Are you curious about Europe’s not-quite-so-famous capitals? If so, may I suggest Warsaw? Poland’s capital is an excellent city to wander and explore, especially in spring and summer. Here are a few Warsaw scenes.
Warsaw suffered heavily during World War II, with almost the entire city demolished and the population mostly decimated, either because they were killed or because they were forced to leave the city as there was no longer anywhere to live.
The historic centre was completely destroyed, so what you see today is an old city restored – modern in material, but certainly historic in spirit. Many of the city’s streets and buildings were rebuilt as they were before the war. For a closer look at the city’s traumatic past, visit
- the Historical Museum of Warsaw in the Old Town,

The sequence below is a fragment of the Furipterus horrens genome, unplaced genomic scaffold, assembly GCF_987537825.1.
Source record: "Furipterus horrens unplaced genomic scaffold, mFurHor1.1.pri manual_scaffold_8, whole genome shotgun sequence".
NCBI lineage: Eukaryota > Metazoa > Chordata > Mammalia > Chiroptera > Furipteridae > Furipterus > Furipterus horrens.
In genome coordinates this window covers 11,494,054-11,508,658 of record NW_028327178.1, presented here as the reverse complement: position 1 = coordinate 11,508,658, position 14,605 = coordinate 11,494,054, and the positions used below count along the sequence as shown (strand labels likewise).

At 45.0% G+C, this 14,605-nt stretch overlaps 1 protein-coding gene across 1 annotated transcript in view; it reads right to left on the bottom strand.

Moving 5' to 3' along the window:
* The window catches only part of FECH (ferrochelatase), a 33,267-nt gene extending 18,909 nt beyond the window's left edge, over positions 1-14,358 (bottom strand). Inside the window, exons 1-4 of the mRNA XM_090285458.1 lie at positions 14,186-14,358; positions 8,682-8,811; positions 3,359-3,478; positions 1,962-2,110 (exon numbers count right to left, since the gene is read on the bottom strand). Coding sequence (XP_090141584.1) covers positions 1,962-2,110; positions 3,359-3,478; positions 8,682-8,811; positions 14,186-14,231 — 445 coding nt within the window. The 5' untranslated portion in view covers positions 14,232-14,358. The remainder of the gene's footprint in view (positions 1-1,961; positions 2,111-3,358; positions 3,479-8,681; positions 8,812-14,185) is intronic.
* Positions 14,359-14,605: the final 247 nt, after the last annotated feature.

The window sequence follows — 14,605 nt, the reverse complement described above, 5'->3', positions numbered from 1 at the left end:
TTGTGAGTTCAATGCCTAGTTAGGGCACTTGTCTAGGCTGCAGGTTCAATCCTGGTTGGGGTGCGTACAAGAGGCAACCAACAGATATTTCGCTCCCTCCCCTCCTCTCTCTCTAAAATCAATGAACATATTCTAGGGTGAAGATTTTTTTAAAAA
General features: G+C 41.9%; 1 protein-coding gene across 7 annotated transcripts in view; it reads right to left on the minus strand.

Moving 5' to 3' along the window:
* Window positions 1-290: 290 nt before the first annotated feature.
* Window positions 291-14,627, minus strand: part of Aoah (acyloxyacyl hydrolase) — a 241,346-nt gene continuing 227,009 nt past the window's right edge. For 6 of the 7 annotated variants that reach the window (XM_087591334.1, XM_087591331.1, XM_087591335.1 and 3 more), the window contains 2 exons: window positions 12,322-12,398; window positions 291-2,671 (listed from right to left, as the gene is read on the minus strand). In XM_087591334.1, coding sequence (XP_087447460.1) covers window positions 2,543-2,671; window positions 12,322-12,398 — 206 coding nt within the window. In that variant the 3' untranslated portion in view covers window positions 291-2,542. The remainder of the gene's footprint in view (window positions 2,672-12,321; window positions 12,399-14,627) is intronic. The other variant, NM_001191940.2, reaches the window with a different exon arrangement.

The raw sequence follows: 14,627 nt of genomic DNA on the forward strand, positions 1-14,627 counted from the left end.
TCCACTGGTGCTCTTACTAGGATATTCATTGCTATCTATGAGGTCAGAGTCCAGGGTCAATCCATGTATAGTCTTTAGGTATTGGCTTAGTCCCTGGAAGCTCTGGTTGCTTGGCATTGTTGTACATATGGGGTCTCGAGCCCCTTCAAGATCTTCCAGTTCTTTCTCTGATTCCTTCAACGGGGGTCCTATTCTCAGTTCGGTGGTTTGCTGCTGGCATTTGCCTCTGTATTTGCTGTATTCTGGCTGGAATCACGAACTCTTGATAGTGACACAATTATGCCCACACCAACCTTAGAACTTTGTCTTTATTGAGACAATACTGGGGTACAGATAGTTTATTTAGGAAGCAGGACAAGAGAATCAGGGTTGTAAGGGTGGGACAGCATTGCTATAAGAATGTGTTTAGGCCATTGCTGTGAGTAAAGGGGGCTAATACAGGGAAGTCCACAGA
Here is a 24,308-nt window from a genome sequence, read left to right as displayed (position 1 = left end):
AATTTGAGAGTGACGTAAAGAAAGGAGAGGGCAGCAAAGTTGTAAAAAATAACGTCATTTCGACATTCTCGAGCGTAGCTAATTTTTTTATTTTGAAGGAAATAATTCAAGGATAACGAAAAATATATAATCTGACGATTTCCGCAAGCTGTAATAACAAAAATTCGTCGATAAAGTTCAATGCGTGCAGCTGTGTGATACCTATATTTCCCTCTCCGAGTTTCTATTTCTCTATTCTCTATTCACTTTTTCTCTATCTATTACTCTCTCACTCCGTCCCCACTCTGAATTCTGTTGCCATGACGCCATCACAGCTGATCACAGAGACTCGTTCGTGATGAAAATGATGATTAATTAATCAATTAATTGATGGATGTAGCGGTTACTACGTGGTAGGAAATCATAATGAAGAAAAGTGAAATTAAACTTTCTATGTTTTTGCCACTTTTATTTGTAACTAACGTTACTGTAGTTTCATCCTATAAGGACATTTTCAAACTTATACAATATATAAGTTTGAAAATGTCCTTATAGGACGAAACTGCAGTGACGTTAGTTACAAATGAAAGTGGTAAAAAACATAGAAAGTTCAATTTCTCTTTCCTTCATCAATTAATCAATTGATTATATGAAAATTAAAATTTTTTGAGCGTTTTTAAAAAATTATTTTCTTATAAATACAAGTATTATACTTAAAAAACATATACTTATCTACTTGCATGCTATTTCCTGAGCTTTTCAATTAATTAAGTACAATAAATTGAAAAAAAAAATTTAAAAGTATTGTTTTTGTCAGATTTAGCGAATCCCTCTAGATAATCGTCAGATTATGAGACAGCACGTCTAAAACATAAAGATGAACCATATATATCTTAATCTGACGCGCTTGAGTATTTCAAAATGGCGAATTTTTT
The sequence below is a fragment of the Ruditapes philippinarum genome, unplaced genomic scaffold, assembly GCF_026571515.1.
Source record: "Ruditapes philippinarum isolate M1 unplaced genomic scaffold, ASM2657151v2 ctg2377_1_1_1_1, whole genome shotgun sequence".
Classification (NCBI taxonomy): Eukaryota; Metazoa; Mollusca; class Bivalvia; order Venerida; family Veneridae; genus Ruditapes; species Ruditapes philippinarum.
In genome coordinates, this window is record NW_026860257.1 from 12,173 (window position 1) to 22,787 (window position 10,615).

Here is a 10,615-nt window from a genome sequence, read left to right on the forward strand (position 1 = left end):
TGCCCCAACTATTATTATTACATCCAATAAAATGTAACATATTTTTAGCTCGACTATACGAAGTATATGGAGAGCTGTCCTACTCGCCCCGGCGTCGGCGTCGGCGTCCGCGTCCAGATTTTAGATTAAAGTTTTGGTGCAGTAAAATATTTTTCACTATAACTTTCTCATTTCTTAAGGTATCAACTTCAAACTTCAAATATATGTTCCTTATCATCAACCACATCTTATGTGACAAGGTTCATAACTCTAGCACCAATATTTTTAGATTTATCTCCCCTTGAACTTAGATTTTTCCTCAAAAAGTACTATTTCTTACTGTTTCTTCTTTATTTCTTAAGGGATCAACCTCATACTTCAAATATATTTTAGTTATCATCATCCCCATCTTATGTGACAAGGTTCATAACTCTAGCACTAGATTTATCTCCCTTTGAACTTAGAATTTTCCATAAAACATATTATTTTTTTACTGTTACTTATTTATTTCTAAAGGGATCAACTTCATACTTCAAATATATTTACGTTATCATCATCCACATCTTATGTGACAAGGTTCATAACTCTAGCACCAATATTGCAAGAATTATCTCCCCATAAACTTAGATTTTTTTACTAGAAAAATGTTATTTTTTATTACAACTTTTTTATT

- the New Museum of the History of the Polish Jews in the former Warsaw Ghetto, next to the
- Ghetto Heroes Monument where, in 1970, German Chancellor Willy Brandt spontaneously knelt in homage to the victims of the Warsaw Ghetto Uprising, and
- the evocative Jewish cemetery.
In summer, the Polish capital overflows with green spaces (more than 80 parks!), open squares and outdoor restaurants and cafes.
Outside the old town, Poland’s more recent past is still very visible. There are drab blocks of flats, but also this excellent example of Socialist Realism architecture. Completed in 1955, the Josef Stalin Palace of Culture and Science was a gift from the people of the Soviet Union. The Josef Stalin part of the name is gone now, but the grandiose structure still stands, and remains Poland’s tallest building.
The Palace of Culture and Science is a controversial structure, people seem to either love or hate it. I lean towards the former; there’s a touch of Art Deco there that I especially like.
What do you think?
The Historic Centre of Warsaw is a UNESCO World Heritage site.
Here are more UNESCO World Heritage sites around the world.